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Monday
May262008

You Say Nanaimo: Words, Praise and Lore on the Heavenly Nanaimo Bar

Nanaimo Bar

If you've been following our cake gumshoeing for a while, you may remember that a while back, some of our spies took a Nanaimo bar adventure in Victoria, BC. However, since then, we've spent more than a little time thinking about this unusual little treat, which is beloved in Canada but still relatively unknown in the States. We consider this an import worth getting to know better--so, without further ado, here are a few interesting tidbits we've picked up on Nanaimo's pride and joy.
First off, for those of you who have never tried a Nanaimo bar, let us briefly try to explain its wonder and deliciousness.

The top layer is a solid chocolatey layer, which is firm but not hard.
The middle layer is a buttery, frosting-y, creamy, custard-y stuff that is so much the opposite of low-fat that it makes you want to weep with pleasure.
The bottom layer is a sturdy, tightly packed layer of chocolate, graham cracker and coconut, bound together with melted butter.
That is to say--super yum.

And now, we'll move on to more of the Nanaimo bar's lore:
Mysterious Origins:
By many accounts, the bar came into existence when a Nanaimo housewife entered her no-bake squares into a magazine contest. Though we see several sources citing that it was "about 35 years ago", though we were not able to locate the name of the entrant or the magazine in which it was published. However, the legend goes on to say that when the recipe was published, it put both the bar and the town on the map.
Then again, according to Wikipedia,
the earliest confirmed printed copy of the recipe "Nanaimo Bars" appears in a publication entitled His/Hers Favorite Recipes, Compiled by the Women's Association of the Brechin United Church, with the recipe submitted by Joy Wilgress (p.52); this publication is not dated, but is circa 1950s.

And still others argue that the Nanaimo bar was actually invented long before in NYC, where it is referred to as the "New York Slice". However, none of our spies who have lived or currently live in the NYC area can recall ever having seen a confection by said name (though please feel free to correct us if we simply missed it). However, we do have fond memories of a wonderful three-layer chocolate, caramel and shortbread bar from a bakery which is now closed but used to have a few locations in Manhattan called Taylor's (pictured left--and though it's a bit of a tangent, for those who miss the dear, dear Taylor's can order a similar item of equal tastiness online from clairesquares.com).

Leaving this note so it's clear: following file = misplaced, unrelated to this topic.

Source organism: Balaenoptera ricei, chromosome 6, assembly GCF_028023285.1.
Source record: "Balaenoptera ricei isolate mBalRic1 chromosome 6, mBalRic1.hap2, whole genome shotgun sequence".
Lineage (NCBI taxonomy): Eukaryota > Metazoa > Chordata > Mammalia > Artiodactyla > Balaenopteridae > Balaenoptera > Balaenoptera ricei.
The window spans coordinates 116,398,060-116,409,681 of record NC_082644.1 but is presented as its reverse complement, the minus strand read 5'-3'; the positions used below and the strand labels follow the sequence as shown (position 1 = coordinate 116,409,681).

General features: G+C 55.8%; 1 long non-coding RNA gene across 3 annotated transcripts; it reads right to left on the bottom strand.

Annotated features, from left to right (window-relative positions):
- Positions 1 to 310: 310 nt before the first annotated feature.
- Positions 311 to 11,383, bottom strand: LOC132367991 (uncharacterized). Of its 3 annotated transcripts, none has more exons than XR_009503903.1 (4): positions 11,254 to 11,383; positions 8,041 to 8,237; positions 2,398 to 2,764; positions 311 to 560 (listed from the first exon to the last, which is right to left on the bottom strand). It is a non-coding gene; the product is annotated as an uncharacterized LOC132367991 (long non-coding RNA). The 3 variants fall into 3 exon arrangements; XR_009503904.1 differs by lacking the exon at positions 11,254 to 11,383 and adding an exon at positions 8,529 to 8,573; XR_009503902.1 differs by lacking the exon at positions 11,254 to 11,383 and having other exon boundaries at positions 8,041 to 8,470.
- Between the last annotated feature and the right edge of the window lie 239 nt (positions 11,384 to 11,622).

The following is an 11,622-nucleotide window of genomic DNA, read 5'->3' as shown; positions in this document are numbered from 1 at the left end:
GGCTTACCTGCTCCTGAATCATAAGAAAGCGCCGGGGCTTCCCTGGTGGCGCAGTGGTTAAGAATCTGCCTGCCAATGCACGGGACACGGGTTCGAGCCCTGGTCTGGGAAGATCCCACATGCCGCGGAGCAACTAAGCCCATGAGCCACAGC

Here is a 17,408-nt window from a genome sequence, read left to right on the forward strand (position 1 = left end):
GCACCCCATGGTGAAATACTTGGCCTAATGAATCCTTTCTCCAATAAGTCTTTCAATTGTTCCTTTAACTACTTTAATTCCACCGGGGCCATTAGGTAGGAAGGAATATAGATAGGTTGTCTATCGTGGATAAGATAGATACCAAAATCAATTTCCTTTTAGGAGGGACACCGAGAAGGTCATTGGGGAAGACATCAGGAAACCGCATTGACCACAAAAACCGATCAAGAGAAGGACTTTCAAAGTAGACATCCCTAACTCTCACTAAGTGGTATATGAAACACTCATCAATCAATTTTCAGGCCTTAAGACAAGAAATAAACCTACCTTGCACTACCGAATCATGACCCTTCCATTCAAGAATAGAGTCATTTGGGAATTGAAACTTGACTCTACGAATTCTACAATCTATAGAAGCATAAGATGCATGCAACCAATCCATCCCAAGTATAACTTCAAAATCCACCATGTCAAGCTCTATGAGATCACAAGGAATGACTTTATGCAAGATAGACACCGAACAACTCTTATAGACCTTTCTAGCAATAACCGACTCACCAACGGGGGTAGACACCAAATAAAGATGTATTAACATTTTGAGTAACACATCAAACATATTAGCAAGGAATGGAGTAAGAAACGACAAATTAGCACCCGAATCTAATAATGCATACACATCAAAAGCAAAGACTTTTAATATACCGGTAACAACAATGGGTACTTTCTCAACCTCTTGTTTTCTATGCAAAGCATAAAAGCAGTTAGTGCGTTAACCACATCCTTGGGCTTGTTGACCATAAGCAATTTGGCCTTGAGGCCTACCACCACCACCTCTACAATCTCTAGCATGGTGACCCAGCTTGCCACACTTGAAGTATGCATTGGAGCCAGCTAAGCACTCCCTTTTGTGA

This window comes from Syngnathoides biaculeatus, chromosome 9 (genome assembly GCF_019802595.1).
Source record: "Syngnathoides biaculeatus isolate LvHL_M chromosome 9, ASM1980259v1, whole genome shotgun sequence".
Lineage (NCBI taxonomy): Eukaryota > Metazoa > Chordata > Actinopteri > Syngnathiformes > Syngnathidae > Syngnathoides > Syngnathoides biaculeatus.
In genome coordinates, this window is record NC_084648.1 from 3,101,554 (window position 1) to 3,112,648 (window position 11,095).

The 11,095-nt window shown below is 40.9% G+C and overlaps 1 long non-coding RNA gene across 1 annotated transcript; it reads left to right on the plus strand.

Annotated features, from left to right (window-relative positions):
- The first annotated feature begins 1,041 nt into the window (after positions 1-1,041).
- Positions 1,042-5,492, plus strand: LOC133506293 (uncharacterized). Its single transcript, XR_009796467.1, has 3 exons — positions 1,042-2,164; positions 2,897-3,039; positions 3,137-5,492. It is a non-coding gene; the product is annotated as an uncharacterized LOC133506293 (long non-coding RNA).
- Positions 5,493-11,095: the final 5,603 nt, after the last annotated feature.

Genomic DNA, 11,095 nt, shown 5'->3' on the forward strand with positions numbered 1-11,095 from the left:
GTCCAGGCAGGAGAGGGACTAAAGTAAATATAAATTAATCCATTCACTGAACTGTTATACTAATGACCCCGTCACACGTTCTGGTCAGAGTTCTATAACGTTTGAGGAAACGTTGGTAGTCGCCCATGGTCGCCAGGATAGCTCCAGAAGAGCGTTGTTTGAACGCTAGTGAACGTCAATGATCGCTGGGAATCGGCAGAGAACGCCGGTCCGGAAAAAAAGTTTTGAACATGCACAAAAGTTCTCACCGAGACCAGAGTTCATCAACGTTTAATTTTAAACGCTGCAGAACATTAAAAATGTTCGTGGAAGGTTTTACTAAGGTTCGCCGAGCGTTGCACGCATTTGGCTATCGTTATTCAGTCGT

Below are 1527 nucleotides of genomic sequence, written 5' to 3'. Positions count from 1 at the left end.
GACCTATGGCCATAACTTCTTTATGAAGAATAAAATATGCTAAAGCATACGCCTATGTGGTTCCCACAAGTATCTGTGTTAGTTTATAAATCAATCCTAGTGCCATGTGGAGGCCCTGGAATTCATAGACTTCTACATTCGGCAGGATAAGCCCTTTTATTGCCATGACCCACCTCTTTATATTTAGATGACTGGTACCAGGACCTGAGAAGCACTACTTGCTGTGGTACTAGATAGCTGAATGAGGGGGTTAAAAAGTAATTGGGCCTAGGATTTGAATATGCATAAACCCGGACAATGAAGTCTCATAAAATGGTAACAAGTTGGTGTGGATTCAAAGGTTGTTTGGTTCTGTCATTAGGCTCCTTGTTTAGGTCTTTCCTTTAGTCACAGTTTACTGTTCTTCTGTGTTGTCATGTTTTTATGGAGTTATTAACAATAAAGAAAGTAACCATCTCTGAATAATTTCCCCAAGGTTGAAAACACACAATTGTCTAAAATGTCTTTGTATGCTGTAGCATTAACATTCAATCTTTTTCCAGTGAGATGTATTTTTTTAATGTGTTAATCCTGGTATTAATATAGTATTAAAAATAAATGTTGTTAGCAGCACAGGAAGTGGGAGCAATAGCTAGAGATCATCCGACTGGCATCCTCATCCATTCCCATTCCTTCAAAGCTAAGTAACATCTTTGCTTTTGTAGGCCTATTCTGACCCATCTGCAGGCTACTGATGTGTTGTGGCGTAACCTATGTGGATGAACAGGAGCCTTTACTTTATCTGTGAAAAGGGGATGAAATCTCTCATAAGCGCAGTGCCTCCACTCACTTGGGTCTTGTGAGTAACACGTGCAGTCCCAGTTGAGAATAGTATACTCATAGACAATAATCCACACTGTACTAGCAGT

However, we elect that regardless of where it comes from, the bar came into its own in Nanaimo, and therefore credit is due to Nanaimo for the heavenly bar.
Nanaimo Bars, Zoka CoffeeFinding Delicious Nanaimo Bars:
One thing that few will argue is the bar's deliciousness. As our friend ReTorte says, "Nanaimo Bars are very popular. And why not? Chocolate and custard - are you kidding me? The reality is, though, that they're usually cheaper to buy from a wholesaler, so frequently they are not made on site. This doesn't mean that the bars are bad, however; my favourite Nanaimo Bars are still the ones sold on BC ferries, and they bring them in from a wholesaler and are awesome".
And it's true--gauche as it may be to say, we've found that our favorite Nanaimo bars have been purchased not in fancy bakeries or restaurants but in significantly less "gourmet" spots--supermarkets, ferries, or delis. However, perhaps there's a strange logic behind this. Through trial and error we've found that the bars often taste better one or two days after they're made--so perhaps the absolute freshness that most bakeries or restaurants strive for is a detriment in the case of the Nanaimo bar, whereas in the aforementioned settings, where the bars will have a longer "shelf" time, they are allowed to improve with age. Hey, just a theory!

Extended Family: If you think the Nanaimo bar resembles some other sweets (at least physically), you're right. Starting with a list of related confections on Barry Popik's site, we hunted down some sweets that resemble the Nanaimo bar (if not in taste, at least in construction) and sought out a few of our own. Aside from the "London Smog" bar though, few of them seem to be derived from the actual Nanaimo bar recipe, though they are delicious.